C C C o o o g g g n n n i i i t t t i i i v v v e e e S S S c c c i i i e e e n n n c c c e e e C C C a a a r r r e e e e e e r r r C C C h h h a a a t t t Office of Career Development Vassar College Phone: 845-437-5285 Fax: 845-437-7257 Email: email@example.com http://careers.vassar.edu Office Hours: Weekdays, 8:30 am 3 5:00 pm and Wednesdays 7 3 9 pm 1 Steps In Choosing A Career First Step: Self Assessment: cKnow Thyself d 1. Understand and relate your personality traits to career choices 2. Define your personal values 3.
Determine your economic needs 4. Explore longer-term goals 5. Understand your skill base 6.
Identify your preferred skill base 7. Express a willingness to improve Strategies for self-assessment may include meeting with a Career Counselor, taking interest inventories such as the Strong Interest Inventory or the Myers Briggs Type Indicator, or working through the exercises in any one of a number of books in the CDO library, including ... more. less.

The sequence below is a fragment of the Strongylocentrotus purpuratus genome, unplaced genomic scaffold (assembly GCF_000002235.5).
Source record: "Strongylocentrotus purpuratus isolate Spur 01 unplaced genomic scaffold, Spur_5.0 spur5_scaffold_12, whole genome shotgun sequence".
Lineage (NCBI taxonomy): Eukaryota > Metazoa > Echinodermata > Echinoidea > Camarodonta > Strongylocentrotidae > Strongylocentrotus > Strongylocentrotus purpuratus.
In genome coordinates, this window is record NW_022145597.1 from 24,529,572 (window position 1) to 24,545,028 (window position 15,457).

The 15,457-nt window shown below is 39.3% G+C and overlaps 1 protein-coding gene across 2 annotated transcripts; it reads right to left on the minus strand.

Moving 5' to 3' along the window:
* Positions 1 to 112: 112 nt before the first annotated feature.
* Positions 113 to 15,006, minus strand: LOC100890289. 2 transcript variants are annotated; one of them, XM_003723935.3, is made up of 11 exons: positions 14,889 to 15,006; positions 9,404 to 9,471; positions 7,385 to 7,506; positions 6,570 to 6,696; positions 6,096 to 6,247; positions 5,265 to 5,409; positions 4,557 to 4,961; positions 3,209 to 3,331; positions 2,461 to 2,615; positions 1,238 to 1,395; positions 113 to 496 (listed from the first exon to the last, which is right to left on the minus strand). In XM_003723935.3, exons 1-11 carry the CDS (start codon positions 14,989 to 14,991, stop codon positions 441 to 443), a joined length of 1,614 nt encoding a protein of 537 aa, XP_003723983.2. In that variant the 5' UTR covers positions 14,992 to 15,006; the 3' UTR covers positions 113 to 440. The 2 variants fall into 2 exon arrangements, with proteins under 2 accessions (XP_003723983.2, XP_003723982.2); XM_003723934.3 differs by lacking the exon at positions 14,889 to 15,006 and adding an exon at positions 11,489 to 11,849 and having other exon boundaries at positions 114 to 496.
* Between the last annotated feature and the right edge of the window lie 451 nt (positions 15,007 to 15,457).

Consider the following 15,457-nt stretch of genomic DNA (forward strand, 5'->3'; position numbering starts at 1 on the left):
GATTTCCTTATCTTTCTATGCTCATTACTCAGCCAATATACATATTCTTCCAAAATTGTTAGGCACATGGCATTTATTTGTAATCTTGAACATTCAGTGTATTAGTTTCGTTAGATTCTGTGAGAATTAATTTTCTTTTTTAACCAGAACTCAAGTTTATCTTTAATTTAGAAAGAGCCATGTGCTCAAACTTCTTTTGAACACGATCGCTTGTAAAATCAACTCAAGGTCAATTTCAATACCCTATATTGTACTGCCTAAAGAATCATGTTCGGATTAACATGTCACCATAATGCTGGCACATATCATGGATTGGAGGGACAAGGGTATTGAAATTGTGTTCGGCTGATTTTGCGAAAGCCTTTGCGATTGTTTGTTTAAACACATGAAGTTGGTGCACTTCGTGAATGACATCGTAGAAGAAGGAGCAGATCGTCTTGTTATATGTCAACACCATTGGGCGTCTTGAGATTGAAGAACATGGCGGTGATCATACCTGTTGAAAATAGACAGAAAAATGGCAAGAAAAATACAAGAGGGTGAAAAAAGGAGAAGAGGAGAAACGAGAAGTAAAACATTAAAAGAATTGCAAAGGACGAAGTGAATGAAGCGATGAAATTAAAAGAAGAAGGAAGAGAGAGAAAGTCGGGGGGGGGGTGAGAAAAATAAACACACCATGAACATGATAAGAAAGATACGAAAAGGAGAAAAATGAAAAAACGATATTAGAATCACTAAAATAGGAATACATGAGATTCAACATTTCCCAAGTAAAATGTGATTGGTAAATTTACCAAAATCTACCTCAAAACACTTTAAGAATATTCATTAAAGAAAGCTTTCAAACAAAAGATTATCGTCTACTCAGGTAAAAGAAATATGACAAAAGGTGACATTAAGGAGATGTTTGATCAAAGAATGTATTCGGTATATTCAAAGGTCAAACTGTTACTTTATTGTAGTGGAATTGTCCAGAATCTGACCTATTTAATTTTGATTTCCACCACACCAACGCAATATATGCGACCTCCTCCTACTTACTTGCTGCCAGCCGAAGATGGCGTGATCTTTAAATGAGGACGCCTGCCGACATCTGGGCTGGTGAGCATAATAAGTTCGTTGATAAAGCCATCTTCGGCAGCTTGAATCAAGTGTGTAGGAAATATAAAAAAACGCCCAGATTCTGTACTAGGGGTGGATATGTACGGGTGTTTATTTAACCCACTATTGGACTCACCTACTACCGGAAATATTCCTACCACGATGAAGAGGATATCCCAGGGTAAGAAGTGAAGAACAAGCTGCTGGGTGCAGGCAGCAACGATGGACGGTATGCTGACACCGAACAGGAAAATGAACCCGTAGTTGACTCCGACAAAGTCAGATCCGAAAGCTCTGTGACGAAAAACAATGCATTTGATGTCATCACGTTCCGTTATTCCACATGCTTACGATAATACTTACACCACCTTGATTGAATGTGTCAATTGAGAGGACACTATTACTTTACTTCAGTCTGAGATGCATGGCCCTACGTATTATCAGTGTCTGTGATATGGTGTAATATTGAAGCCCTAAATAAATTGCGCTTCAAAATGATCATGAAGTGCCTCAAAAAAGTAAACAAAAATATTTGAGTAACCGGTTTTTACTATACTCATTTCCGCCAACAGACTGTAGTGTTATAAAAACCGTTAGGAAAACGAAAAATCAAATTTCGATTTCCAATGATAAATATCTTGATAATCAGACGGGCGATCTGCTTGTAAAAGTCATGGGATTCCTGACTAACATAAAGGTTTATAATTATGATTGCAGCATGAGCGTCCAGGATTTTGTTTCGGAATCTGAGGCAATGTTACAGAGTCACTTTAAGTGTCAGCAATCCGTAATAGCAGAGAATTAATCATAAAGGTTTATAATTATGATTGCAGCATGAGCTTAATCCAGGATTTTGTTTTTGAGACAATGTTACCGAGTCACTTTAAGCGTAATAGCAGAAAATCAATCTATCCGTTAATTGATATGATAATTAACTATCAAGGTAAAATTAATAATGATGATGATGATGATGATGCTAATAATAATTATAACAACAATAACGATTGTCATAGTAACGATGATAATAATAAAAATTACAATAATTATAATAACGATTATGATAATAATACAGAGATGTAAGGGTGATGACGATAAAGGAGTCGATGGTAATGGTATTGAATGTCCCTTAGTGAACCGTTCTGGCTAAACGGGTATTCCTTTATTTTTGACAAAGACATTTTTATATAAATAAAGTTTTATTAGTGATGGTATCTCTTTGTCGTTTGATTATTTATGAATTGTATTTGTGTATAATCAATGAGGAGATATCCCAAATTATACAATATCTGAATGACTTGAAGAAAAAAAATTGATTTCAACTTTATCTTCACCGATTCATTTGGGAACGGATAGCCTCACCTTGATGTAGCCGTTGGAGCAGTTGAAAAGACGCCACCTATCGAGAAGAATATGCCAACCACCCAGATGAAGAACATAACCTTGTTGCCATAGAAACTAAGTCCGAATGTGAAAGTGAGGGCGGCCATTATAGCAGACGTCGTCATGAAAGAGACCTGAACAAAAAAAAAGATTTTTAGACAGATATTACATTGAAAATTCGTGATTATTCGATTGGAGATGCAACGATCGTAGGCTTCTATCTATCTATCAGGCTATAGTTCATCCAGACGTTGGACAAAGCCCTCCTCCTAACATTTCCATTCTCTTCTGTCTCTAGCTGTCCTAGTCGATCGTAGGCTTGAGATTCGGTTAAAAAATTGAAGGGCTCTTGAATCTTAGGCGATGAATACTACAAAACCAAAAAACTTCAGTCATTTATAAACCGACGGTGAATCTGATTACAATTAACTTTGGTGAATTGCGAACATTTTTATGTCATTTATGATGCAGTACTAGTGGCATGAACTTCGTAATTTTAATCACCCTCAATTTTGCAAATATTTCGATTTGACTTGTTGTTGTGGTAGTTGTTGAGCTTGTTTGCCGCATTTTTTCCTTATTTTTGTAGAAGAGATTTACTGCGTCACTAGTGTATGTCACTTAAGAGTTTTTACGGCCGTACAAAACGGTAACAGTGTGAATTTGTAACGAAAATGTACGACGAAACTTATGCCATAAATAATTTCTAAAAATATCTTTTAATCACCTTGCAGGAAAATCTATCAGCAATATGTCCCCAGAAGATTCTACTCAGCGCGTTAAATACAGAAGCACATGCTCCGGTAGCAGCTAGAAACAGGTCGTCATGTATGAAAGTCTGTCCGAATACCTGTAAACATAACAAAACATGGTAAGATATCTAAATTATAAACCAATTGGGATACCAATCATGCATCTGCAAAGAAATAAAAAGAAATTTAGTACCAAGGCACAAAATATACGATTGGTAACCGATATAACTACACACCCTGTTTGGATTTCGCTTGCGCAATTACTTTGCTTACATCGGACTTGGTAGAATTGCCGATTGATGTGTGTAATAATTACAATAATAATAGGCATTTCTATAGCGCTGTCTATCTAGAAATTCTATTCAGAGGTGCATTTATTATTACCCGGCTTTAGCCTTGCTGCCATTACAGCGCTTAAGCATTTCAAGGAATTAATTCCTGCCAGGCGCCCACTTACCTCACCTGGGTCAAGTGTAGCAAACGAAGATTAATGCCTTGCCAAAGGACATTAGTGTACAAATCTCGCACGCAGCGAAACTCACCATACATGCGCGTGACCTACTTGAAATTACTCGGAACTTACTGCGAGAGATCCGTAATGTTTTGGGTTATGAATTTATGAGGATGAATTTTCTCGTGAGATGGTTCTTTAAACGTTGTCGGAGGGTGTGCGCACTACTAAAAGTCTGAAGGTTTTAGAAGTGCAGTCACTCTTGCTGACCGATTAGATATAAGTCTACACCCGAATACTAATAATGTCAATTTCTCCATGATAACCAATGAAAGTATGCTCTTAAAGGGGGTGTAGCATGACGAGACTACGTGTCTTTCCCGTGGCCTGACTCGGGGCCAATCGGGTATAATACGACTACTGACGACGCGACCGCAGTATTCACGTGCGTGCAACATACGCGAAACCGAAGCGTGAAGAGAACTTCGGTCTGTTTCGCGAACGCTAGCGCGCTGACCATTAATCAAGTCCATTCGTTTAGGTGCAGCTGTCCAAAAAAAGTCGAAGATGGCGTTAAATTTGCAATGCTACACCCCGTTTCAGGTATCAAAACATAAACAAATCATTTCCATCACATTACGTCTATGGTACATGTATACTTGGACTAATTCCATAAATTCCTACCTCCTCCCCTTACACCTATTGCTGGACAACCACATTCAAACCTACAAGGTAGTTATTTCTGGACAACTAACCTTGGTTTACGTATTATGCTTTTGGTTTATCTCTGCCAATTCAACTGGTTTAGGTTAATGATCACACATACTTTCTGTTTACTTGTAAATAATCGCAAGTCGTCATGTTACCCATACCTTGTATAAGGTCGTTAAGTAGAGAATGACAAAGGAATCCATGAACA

What Color Is Your Parachute . Second Step: Research Career Options Once you have established a base of self-knowledge, the next step is to create a knowledge base of opportunities available and begin the your interests to a career.<br><br> Strategies for researching career options include: Informational interviewing and networking with professionals in areas that may be of interest to you Talking with Vassar alumnae/i and utilizing V-NET Utilizing job listings through eRecruiting and in the CDO Surfing the Internet for career options and information 4including Spotlight on Careers, CareerSearch, and Vault.com Participating in internships or job-shadowing experiences Scanning job listings for positions that sound interesting Joining and attending professional organizations or association meetings, conferences, and networking opportunities Reading trade journals 2 Next Step: Job Search A job search involves: Creating a strong resume and cover letter Developing lists of contacts and target organizations Applying for positions Interviewing Doing follow-up Career Counselors here at the CDO are ready and available to assist you though the entire process. The Career Development Office library and website also contain various handouts, books, articles, journals, etc. that could aid you in this process.<br><br> Job-hunting takes time and energy! This varies, of course, depending on the field, preparation, and dedication of the job seeker. Geographic flexibility also significantly impacts one 9s job search.<br><br> Many occupations today require a college-educated individual who can write and speak well, solve problems, learn new information quickly and work well with others on a team. This means that college graduates use their education in a wide variety of fields, and your future career may relate more to your personal career interests, work values, and transferable skills than any specific academic major. 3 What About Graduate School?<br><br> http://careers.vassar.edu/advice-graduate-school/ The reasons for continuing one 9s education in graduate school can be as varied and unique as the individual. Many continue their studies at an advanced level because they simply find it difficult to end the educational process. They love what they are learning; they want to learn more and continue their academic preparation.<br><br> Others go on to graduate school for purely a practical reason: their area of interest requires an advanced degree. It is important to carefully consider your reasons for going to graduate school. Graduate school involves additional time away from the employment market, a high degree of critical evaluation, significant autonomy as you pursue your studies, and a considerable financial expenditure.<br><br> For some students in doctoral programs, there may be additional life choice issues, such as relationships, marriage, and parenthood that may present real challenges while in a program of study. Thing about the following questions when making this decision: Are you postponing tough decisions by going to school? Have you done some chands-on d reality testing?<br><br> Do you need an advanced degree to work in your field? Have you compared your expectations of what graduate school will do for you with what it has done for alumni of the program you are considering? Have you talked with people in your field to explore what you might be doing after graduate school?<br><br> Are you excited by the idea of studying in the field you have in mind? Graduate school is NOT a career choice 4it is a tool to reach or advance your career goals. Be sure to ask yourself why you are going to graduate school and what you want to do with the degree.<br><br> 4 Cognitive Science Alumni Career Choices Here is a sampling of the many career paths Vassar alumnae/i have pursued with their undergraduate degree in Cognitive Science (may have pursued further education). Some of these career choices are closely related to their major, while others are not. If you would like to talk to alumnae/i and ask them questions about their careers, feel free to use the V-NET database through the AAVC website at http://www.aavc.vassar.edu .<br><br> Computer Science/Information , Internet Marketing Manager, Class of 1988 Computer Science/Information , Technical Writer for BMC Software, Class of 1986 Education 3 College/University , Assistant Professor of Psychology, Class of 1996 Education 3 College/University , Consultant for Virtual Global University in Germany, Class of 1985 Education 3 College/University , Neuroscientist, Class of 1995 Education 3 Elementary , Second Grade Teacher, Class of 2002 Entertainment , Story Editor for Rogue Pictures, Class of 2002 Health Care Program , Psychiatrist, Class of 1989 Health Care Services , Manager, Internet Sales and Services, Class of 1999 Health Care Services , Systems Analyst, Class of 1994 International Relations/Development , Research Fellow, Class of 1998 Graphic Arts/Design Industry , President of Angelcraft Printing and Design, Class of 1983 Graphic Arts/Design Industry , Graphic Designer, Class of 1991 CDO Library Resources for Cognitive Science Majors The following books and many more can be found in the CDO Library: Alternative Careers in Science 3 Leaving the Ivory Tower by Cynthia Robbins-Roth, 1998. Careers in Science by Thomas A. Easton, 1990.<br><br> Complete Academic, The: a Career Guide by Darley, Zanna, Roediger, 2003. Money for Graduate Students in the Sciences by Gail Ann Schlachter & David R. Weber, 1996.<br><br> Opportunities in Clinical Laboratory Science Careers by Karen Karni, 2002. Opportunities in Psychology Careers by Donald Super & Charles Super, 2001. Peterson 9s Job Opportunities: Health and Science by Peterson 9s Guides, 1999.<br><br> Yale Guide to Careers in Medicine and the Health Professions, The by Donaldson, Lundgren, & Spiro, 2003. 5 Cognitive Science Related Websites Vassar College Department of Cognitive Science: http://cogsci.vassar.edu/ American Association for Artificial Intelligence: http://www.aaai.org/ Celebrities in Cognitive Science: http://carbon.cudenver.edu/~mryder/itc_data/cogsci.html Cognitive Science Society: http://www.cognitivesciencesociety.org/ Cognitive Science WorldWide: http://www.cis.udel.edu/cogsci/worldwide.html Indiana University 9s Opportunities in Cognitive Science: http://www.cogs.indiana.edu/~underg/opportunities.html Linguistic Society of America: http://www.lsadc.org/ The Association for the Computational Linguistics: http://www.aclweb.org/ UBC 9s cWhat Can I Do With My Major? d: https://www.careersonline.ubc.ca/student/major.cfm?go=view&major=39 UC Berkley 9s cWhat Can I Do With a Major In&? d: http://career.berkeley.edu/Major/CogSci.stm UConn 9s cWhat Can I Do With a Major In&? d: http://www.career.uconn.edu/majors/cognitive_science.html Undergraduate Research Apprentice Program: http://research.berkeley.edu/urap/ CDO Resources: http://careers.vassar.edu/resources/ Graduate School Information CDO Website for Graduate Schools: http://careers.vassar.edu/advice-graduate-school/ CDO Graduate School Career Briefs: http://careers.vassar.edu/downloadable-handouts/ Gradschools.com: http://gradschools.com/ GradProfiles: http://www.gradprofiles.com/ PhD Info.org: http://www.phdinfofind.org/ Peterson Guides to Graduate and Professional Schools: http://www.petersons.com/ *Foundation Center Grants To Individuals: http://gtionline.fdncenter.org/ 6 Internships eRecruiting: http://vassar.erecruiting.com/er/security/login.jsp You must attend an eRecruiting orientation with the CDO before you can access the site. National Science Foundation: http://www.nsf.gov/crssprgm/reu/reu_search.cfm *National Internships.com: http://internships.com/accessPremium.cfm *Internships USA: http://www.internships-usa.com Undergraduate Summer Research Institute (URSI): http://www.vassar.edu/ursi/ University-Based Research Positions: http://www.rit.edu/~gtfsbi/Symp/grad.htm *Please refer to the updated CDO password sheet to access the site.<br><br> General Career Websites *Career Search: http://www.careersearch.net/vassar/ eRecruiting: http://vassar.erecruiting.com/er/security/login.jsp You must attend an eRecruiting orientation with the CDO before you can access the site. *Going Global: http://online.goinglobal.com *LACN (Liberal Arts Career NetWORK) Job/Internship Database: http://www.lacn-group.org/ *MonsterTrak: http://www.monstertrak.monster.com/ Occupational Outlook Handbook: http://www.bls.gov/oco/ Princeton Review 9s Guide To Your Career: http://www.princetonreview.com/cte/ Riley Guide: http://www.rileyguide.com/ *Spotlight On Careers: http://www.spotlightoncareers.org/ Vassar College Career Development Office: http://careers.vassar.edu/ *Vault.com: http://www.vault.com/cb/careerlib/careerlib_main.jsp?parrefer=397 Venture: http://www.theventureconsortium.org/public_interest/exploring.php Wetfeet: http://www.wetfeet.com/ *Please refer to the updated CDO password sheet to access the site. <br><br>